Infrastructure as a Service: 12 Providers Analyzed
Andrew Conry Murray
December 04, 2012
Network Computing's new online buyer's guide aims to help take some of the confusion out of the infrastructure as a service (IaaS) market. This market is constantly changing, whether it's vendors adding new capabilities and services or a change in prices. In other words, it's hard to keep up, and even harder collect and analyze key details.
Enter the buyer's guide, which has assembled data on a dozen vendors: Amazon, GoGrid, Google, IBM, Internap, Joyent, Microsoft, Navisite, Rackspace, Savvis, SoftLayer and Terremark. Readers can get an overview of core service offerings and download detailed features charts that include more than 60 data points, including server and storage pricing, security features and SLA options.
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In addition to raw data, the IaaS buyer's guide site collects the latest news coverage and commentary, relevant research from InformationWeek Reports, and vendor white papers. It's a one-stop resource if you're considering a new purchase, building a short list of potential products or vendors or just browsing for the latest information on a particular provider.
The cloud is now an accepted component of a company's technology infrastructure, whether it's cloud-based applications such as Salesforce or raw compute and storage services that can be rented at pennies per hour. According to the 2012 State of Cloud Computing report from InformationWeek, only 6% of respondents say they won't be delivering IT services from the cloud over the next two years. By contrast, a combined 15% of respondents say that within the next 24 months, 50% or more of their IT services will come from cloud providers.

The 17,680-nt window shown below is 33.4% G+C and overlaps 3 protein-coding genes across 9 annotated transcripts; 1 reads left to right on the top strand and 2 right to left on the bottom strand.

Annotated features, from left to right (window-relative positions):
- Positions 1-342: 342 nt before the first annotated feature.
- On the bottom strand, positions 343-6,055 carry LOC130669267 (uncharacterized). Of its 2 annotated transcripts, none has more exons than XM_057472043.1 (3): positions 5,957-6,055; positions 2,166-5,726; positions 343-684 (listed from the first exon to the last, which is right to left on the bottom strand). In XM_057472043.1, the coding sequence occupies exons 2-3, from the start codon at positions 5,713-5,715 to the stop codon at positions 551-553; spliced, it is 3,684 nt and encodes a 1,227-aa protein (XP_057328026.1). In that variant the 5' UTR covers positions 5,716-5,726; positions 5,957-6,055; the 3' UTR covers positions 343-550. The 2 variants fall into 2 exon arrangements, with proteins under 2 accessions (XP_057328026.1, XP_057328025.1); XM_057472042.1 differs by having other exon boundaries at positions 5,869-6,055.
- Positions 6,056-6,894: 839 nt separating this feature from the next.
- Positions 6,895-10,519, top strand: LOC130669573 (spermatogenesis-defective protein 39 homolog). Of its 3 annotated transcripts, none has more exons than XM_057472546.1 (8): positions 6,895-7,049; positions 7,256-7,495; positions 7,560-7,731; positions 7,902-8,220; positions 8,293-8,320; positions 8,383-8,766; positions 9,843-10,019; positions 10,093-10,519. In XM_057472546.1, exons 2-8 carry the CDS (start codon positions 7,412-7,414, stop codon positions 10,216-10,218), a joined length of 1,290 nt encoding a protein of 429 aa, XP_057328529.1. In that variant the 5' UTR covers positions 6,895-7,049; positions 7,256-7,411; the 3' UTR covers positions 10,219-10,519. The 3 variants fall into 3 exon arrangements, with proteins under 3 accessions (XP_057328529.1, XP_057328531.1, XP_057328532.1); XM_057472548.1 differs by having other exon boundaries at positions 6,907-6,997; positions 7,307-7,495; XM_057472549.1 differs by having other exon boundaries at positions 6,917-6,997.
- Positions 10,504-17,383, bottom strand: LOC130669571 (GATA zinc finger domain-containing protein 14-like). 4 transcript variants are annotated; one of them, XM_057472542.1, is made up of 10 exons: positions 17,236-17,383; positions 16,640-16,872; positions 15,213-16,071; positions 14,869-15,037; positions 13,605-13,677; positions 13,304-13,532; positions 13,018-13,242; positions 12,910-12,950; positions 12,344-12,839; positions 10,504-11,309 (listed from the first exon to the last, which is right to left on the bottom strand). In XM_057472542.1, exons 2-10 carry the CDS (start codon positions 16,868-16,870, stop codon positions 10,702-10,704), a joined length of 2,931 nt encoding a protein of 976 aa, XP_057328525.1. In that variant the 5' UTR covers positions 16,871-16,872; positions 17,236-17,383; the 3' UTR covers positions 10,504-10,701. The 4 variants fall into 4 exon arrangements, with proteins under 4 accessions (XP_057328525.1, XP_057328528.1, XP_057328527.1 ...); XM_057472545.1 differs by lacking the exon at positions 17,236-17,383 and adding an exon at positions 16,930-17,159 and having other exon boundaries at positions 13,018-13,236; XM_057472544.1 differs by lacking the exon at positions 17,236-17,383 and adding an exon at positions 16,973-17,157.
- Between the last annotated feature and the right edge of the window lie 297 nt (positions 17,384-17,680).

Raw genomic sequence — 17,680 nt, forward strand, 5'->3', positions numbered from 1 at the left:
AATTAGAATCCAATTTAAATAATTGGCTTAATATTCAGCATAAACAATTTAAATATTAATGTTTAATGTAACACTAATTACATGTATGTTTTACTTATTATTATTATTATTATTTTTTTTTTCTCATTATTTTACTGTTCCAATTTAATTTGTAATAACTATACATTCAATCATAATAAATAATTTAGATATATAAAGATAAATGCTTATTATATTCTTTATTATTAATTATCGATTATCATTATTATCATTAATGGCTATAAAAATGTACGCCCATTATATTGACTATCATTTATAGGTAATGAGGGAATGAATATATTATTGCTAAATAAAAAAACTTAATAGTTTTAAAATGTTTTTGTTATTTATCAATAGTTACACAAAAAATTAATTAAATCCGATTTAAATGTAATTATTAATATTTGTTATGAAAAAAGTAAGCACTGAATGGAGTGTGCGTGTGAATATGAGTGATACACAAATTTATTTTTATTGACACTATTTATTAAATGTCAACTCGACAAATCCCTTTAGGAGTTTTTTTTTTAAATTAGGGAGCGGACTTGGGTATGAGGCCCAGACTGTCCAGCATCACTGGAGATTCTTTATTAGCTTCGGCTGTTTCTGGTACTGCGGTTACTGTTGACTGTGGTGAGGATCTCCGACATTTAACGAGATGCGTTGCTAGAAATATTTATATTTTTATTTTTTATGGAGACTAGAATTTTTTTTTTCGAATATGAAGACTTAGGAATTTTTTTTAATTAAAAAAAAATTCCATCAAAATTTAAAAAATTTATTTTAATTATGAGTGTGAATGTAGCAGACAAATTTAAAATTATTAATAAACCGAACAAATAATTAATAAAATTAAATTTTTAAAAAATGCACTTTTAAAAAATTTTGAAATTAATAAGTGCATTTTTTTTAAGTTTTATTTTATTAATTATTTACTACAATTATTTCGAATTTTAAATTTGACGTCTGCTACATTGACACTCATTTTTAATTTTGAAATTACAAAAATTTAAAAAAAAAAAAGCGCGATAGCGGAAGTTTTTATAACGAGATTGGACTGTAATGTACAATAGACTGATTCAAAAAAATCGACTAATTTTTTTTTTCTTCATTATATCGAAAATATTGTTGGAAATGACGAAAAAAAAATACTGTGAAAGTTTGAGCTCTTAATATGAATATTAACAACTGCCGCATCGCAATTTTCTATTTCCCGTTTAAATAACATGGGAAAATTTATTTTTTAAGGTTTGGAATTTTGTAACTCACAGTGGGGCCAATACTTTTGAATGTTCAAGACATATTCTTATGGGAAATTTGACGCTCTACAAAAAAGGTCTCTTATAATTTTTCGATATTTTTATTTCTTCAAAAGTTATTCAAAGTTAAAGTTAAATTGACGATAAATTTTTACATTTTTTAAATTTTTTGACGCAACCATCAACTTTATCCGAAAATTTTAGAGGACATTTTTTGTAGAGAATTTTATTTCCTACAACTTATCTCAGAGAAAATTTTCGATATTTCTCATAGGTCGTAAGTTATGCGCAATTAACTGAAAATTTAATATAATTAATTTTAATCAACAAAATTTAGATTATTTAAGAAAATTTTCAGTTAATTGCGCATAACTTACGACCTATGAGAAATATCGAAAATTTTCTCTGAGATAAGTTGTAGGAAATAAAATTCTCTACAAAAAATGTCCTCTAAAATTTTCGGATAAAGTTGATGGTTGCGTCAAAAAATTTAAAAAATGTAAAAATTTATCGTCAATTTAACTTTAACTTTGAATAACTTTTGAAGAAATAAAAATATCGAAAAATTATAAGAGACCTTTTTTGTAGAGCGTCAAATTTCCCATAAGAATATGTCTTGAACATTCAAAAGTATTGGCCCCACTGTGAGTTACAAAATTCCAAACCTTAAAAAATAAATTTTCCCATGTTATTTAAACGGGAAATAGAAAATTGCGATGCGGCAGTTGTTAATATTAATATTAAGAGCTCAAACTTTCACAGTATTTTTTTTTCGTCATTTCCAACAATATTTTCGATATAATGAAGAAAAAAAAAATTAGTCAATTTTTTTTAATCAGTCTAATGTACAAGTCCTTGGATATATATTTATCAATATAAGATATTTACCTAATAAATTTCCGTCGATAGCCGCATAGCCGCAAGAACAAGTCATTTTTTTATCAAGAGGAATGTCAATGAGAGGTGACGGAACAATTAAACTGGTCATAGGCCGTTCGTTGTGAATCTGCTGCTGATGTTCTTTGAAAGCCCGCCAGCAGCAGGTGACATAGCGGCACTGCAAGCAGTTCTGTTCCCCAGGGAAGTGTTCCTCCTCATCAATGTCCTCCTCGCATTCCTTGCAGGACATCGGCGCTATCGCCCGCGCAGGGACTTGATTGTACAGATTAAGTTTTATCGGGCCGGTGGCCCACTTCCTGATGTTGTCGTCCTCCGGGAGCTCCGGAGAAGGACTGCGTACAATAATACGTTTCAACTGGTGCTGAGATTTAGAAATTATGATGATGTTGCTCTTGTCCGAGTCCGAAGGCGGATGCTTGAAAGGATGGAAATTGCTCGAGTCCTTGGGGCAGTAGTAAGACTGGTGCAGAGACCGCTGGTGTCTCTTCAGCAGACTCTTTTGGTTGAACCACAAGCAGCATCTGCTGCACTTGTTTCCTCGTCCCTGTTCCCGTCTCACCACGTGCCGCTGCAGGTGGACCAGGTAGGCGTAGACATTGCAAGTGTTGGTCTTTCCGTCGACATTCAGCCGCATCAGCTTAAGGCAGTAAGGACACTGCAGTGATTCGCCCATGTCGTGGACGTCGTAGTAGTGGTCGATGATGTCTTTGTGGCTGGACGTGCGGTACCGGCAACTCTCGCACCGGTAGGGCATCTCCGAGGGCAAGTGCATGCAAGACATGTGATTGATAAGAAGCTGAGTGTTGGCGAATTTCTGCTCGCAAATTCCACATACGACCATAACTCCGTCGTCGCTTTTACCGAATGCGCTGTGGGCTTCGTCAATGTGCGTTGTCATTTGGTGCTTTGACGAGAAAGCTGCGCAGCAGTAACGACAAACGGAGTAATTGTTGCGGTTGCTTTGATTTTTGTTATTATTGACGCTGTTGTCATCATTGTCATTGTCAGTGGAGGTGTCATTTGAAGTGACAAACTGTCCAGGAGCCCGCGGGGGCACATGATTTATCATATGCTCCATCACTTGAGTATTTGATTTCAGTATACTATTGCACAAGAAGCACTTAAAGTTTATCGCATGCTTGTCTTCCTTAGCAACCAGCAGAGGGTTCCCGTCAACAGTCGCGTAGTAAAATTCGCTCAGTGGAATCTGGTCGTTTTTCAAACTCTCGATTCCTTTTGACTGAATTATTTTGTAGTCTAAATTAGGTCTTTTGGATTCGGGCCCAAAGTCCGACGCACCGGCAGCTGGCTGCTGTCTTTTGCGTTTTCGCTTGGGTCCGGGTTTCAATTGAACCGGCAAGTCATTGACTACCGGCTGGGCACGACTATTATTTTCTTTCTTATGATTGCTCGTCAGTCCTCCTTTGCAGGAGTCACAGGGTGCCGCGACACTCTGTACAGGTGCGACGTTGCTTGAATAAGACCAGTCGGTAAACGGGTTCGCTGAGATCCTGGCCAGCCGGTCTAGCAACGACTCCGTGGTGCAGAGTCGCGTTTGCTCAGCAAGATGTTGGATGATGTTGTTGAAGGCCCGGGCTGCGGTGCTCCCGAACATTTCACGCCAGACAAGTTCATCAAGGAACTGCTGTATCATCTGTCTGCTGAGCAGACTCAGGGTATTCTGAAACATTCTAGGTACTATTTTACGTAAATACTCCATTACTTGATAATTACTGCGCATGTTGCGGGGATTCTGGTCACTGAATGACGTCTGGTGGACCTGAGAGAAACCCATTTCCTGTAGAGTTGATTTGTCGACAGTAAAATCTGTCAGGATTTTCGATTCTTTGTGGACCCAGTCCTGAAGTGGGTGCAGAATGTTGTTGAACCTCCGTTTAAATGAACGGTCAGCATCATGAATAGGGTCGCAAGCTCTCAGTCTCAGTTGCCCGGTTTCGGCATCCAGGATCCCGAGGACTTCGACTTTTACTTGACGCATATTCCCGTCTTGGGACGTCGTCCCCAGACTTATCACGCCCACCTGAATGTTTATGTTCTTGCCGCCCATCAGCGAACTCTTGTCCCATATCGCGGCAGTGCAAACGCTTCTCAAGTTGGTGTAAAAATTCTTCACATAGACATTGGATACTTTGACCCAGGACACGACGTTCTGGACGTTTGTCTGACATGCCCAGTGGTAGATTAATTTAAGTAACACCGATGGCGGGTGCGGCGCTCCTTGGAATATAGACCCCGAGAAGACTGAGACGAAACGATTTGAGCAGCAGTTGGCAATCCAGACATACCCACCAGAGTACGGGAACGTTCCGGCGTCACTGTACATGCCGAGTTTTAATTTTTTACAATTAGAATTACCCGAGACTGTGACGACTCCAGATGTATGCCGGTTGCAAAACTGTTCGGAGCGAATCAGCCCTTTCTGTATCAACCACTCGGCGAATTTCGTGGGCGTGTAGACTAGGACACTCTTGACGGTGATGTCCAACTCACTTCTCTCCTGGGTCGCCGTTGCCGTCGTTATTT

When it comes to IaaS, the simple concepts of usage- and capacity-based pricing get complicated once you dig into the details and differences between one provider and another. For instance, the amount of processing power associated with a VM will likely differ from one provider to another. As Joe Emison writes in his IaaS Buyer's Guide report, "Amazon defines an Elastic Compute Unit, or ECU, as 'the equivalent CPU capacity of a 1.0-1.2 GHz 2007 Opteron or 2007 Xeon processor.' Google uses a Google Compute Engine Unit, or GQ, and it defines 2.75 GQs as 'the minimum power of one logical core (a hardware hyper-thread) on our Sandy Bridge platform.'"
We'll update the guide as providers augment their services, and we'll add new providers over time. Readers can sign up to be notified of changes to the guide. Check it out here and leave a comment to let us know what you think.